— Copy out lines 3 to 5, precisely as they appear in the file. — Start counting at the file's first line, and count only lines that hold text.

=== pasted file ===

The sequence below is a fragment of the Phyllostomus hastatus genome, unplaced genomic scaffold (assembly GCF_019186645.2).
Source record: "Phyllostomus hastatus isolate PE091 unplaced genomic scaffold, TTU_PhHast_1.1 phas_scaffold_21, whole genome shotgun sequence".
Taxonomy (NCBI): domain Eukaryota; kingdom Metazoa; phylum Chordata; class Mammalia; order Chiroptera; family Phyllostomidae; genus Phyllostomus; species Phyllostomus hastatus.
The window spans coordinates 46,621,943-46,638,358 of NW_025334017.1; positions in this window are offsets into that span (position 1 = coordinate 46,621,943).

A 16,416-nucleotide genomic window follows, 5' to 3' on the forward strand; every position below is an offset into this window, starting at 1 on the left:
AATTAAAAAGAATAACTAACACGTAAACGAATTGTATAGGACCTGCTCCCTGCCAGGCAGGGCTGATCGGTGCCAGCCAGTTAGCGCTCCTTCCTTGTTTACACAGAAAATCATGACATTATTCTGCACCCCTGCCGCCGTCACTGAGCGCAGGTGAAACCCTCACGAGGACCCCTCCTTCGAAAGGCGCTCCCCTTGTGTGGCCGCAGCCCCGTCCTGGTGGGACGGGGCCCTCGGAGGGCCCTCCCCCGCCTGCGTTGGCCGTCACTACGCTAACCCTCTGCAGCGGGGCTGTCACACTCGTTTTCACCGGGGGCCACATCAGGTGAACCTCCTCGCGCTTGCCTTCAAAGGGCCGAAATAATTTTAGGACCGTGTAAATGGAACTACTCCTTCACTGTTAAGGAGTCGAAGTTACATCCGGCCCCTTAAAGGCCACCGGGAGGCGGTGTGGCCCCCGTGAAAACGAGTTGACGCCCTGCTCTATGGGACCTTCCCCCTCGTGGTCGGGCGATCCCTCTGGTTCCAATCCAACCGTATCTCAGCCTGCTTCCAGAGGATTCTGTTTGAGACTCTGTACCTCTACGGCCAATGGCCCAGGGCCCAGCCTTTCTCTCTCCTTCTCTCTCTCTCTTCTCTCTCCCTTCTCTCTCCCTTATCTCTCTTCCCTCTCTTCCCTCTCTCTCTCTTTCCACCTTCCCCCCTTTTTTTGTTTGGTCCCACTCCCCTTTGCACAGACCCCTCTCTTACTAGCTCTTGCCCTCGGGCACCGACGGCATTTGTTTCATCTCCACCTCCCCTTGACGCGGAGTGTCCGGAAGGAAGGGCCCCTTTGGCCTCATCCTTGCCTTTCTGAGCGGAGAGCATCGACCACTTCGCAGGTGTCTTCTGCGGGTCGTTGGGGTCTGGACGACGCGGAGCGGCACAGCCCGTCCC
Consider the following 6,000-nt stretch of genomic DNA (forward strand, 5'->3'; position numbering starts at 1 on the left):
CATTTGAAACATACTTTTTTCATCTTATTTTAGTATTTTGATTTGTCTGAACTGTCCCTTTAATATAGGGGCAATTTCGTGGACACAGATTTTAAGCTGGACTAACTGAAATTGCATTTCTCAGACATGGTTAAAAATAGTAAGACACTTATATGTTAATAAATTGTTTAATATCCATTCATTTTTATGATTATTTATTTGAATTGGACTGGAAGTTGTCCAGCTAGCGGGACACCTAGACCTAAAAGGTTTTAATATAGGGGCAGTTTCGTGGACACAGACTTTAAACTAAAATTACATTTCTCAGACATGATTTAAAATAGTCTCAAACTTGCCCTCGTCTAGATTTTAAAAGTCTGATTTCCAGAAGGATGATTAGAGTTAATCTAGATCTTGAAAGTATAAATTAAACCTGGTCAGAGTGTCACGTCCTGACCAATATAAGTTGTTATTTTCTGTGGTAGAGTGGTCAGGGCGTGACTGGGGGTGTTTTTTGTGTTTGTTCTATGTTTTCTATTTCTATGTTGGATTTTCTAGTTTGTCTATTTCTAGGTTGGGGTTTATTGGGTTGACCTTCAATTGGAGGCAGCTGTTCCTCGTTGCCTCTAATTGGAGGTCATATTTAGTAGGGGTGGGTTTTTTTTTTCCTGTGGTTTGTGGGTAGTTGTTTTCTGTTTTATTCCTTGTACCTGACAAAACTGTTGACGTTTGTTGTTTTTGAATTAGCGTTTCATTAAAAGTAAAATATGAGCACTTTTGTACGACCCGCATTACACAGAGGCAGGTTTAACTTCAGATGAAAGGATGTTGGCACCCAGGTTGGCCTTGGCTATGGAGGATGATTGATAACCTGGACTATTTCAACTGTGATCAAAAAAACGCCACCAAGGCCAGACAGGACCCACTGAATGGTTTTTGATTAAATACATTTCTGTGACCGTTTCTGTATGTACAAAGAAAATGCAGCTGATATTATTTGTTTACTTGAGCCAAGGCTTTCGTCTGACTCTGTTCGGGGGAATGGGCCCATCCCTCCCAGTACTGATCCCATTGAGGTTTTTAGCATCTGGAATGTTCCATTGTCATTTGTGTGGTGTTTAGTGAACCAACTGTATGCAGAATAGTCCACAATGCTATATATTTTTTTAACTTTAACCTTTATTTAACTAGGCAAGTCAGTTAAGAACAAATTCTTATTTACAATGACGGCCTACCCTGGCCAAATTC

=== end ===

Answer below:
Taxonomy (NCBI): domain Eukaryota; kingdom Metazoa; phylum Chordata; class Mammalia; order Chiroptera; family Phyllostomidae; genus Phyllostomus; species Phyllostomus hastatus.
The window spans coordinates 46,621,943-46,638,358 of NW_025334017.1; positions in this window are offsets into that span (position 1 = coordinate 46,621,943).

A 16,416-nucleotide genomic window follows, 5' to 3' on the forward strand; every position below is an offset into this window, starting at 1 on the left: